For more information and a detailed itinerary, contact Sterling Tours at 800-976-9497 or visit http://sterlingtoursltd.com/Morocco2014.html.
We show many gorgeous wreaths, but they don’t always start out that way. Our process includes at least three points of quality control evaluation. Once a decorator finishes a wreath, the assignment desk checks it for accuracy of description (how well were the order instructions followed) and mechanical security (will those pine cones fall off during delivery.) The wreath next goes to the delivery area, where it is checked again. Periodically, the aesthetic police view the wreaths in daylight, to make sure they are up to standards. Yes, we are a charity, earning money for neighborhood street tree projects, but customers are still paying money for a product and we cannot disappoint. Here are two shots, “Before” and “After,” of a wreath which was sent back for editing.
Learn how to start a honeybee colony, the seasonal management required to keep a healthy hive of bees and the role of pollinators and their relationship to flowering plants. Novice beekeepers, or those who are considering becoming beekeepers, will get an overview of the beekeeper’s job and learn to make the correct choices when starting a backyard apiary. Equipment and tools used by the beekeeper will be discussed, and step-by-step instructions for starting a new colony of bees will be covered. At the end of the workshop, participants should have a solid understanding of how to successfully begin as a new beekeeper. The final hour of the program will be a Q&A session covering questions, issues and problems, with realistic solutions for a successful beekeeping experience.
The program, led by Dan Conlon, will take place at Berkshire Botanical Garden on Saturday, January 4, from 10 – 1, and bees can be ordered from Dan so participants can start a hive in the spring. Cost of the class is $35 for BBG members, $45 for non members, and you may register on line at www.berkshirebotanical.org, or by calling 413-298-3926 x 15.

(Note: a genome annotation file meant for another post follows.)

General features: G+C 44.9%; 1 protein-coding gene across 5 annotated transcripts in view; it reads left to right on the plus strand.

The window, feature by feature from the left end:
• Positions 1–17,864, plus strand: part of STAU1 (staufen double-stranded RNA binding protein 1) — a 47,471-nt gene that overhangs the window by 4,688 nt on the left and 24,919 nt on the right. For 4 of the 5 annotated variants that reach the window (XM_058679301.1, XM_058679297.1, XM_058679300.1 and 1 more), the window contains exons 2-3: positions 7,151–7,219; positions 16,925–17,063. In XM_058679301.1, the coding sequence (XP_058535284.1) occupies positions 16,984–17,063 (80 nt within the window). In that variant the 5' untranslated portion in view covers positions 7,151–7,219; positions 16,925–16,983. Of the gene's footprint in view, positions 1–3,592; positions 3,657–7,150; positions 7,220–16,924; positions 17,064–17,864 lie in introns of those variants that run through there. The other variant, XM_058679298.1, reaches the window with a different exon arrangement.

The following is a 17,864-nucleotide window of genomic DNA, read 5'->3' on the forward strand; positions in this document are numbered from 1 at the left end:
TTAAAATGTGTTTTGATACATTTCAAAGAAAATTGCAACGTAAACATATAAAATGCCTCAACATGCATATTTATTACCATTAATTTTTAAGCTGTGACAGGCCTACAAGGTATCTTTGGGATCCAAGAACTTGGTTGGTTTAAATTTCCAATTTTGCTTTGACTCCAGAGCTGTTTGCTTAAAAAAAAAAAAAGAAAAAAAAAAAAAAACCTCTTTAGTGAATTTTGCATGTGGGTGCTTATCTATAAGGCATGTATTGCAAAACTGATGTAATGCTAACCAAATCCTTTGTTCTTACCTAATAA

Dan Conlon owns Warm Colors Apiary in South Deerfield, Massachusetts. Warm Colors maintains bee yards in western Massachusetts for honey production and pollination services on area farms. Dan is a full-time beekeeper and President of the Massachusetts Beekeepers Association. He was recognized as the Eastern Apicultural Society’s 2004 Beekeeper of the Year and the Massachusetts 2005 Beekeeper of the Year.
Yesterday’s post was all about drama and color impact. Today we take a look at a (mostly) natural design with a cream, silver and gold bow and plenty of pine cones and greens, with a few gold pearl and gilded cone touches. We love it. Customers shouldn’t shy away from “designer’s choice” as an accent – this doesn’t mean we’ll go wild with glitter and paint, unless you ask. Sometimes, though, as in this example, a bit of shine enhances the total look.
The New England Botanical Club will host a program for members on Friday, January 10 beginning with a potluck dinner at 5:30 with member’s “Show and Tell”. For more information visit www.rhodora.org. NEBC meetings are held in Haller Lecture Hall, room 102, found inside the door to the right of the Harvard Museum of Natural History entrance, 24 Oxford Street, Cambridge.
The Vendome Condominium hangs two large fresh wreaths flanking its front door. The wreaths are mounted high, and are beneath an underhang, so nothing too subtle will be visible. Our decorator took large scale glittery fruits – apples, pears, and pomegranates – and accented them with gilded elements and a bright green sequined bow. If you are walking by 160 Commonwealth Avenue, please do take a moment to admire them.
Sunday, January 26, 2:00 pm – 4:00 pm – Exploring Victory Gardens: How a Nation of Vegetable Growers Helped to Win the War
Our old friend Judith Sumner, PhD, Botanist and Author, will speak at the Hunnewell Building of the Arnold Arboretum on Sunday, January 26 from 2 – 4 on Exploring Victory Gardens: How a Nation of Vegetable Growers Helped to Win the War. During World War II, home front victory gardens flourished nationwide—in former lawns, flower gardens, school yards, public parks, ball fields, and abandoned lots. As part of the war effort, posters encouraged patriotic Americans to “Grow vitamins at your kitchen door” and “Eat what you can, and can what you cannot eat.” In fact, Americans needed to supplement their diets during a time of food rationing and shortages. Nearly 20 million gardeners answered the call, including many who had never wielded a hoe. Explore the role of 1940s vegetable gardens, ration-book cookery, and food preservation in wartime victory.
Fee $15 Arboretum member, $20 nonmember. Register online at https://my.arboretum.harvard.edu/SelectDate.aspx.